Heartland breaks the nine-figure data-breach barrier
The 2006 Veteran's Administration breach will always hold a special place in our hearts for targeting a population who deserved much better protection, and the TJX breach of 2007 will live forever in the legends of security professionals who can't fathom how the security-light retailer managed to stay in business after such a heaping helping of incompetence, but the newly revealed hole at Heartland Payment Systems gets some special price for sheer scope of theft. Even the head of the company isn't sure, but the company handles over 100 million transactions every month.
The company does know what was not compromised, according to a release this morning: merchant data or cardholder Social Security numbers, unencrypted personal identification numbers (PIN), consumer addresses or telephone numbers; Heartland's check management systems; Canadian, payroll, campus solutions or micropayments operations; Give Something Back Network; or the recently acquired Network Services and Chockstone processing platforms. And they really knew how to kick off the damage-control effort: Announce when all eyes are on the inauguration, and pick up a URL for their breach-info site that emphasizes the year the breach apparently occurred (2008) rather than the year it was revealed (2009).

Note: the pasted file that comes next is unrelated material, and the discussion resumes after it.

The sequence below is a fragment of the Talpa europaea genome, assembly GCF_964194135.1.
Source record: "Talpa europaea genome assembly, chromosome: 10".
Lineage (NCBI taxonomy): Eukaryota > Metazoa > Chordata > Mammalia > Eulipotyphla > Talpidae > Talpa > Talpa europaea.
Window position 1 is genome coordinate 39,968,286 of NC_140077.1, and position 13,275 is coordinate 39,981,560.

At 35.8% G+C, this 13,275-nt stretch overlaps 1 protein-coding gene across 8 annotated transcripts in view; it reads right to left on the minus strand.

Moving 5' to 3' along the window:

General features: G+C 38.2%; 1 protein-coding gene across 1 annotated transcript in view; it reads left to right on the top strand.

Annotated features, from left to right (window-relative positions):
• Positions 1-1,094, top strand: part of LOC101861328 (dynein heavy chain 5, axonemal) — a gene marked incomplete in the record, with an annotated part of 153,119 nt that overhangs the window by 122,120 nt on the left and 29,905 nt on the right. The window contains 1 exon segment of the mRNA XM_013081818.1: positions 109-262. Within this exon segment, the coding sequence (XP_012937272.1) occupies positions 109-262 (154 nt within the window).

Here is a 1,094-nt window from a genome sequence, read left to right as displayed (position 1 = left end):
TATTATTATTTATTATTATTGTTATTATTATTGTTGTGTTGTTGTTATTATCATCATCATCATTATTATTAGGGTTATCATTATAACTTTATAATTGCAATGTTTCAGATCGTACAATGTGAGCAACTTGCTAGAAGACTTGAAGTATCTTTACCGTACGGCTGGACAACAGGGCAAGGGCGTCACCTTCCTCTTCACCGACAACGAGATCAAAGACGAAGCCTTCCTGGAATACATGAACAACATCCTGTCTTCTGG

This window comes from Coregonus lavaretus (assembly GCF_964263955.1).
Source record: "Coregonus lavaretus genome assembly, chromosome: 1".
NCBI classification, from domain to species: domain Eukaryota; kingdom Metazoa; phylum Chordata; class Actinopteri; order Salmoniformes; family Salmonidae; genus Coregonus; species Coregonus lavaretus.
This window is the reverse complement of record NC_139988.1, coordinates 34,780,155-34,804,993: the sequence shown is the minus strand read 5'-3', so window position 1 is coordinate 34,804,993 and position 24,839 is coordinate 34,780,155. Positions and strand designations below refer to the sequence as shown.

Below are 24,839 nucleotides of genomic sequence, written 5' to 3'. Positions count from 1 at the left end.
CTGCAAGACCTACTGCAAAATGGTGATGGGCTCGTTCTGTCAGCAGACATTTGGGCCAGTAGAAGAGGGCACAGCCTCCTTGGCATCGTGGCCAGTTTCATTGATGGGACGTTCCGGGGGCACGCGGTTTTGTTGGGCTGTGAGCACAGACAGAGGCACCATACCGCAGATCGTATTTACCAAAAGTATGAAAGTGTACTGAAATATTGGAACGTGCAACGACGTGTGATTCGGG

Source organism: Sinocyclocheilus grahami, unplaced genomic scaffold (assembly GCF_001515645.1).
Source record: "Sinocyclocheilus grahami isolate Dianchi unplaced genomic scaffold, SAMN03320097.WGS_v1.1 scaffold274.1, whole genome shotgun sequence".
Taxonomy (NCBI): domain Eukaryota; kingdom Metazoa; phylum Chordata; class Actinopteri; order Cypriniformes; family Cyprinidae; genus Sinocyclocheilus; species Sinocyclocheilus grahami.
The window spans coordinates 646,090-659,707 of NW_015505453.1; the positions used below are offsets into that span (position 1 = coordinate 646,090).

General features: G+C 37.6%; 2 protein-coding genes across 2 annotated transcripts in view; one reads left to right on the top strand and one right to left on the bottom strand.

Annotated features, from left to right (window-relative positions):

But what we don't know is apt to keep forensic folk (and maybe lawyers) digging for weeks. For instance, how long was the data-stealing malware resident on Heartland systems? The company has been working with the Secret Service and the Department of Justice to figure out what's happened, and suggests that a global criminal ring may be implicated; anyone we've heard of? And -- the $64 question, and probably worth much more depending on the answer -- is this just some VA-style mess where the breach actually resulted in no identity-theft or fraud issues for individuals, or more like TJX, where sleazy people did sleazy things with the stolen data?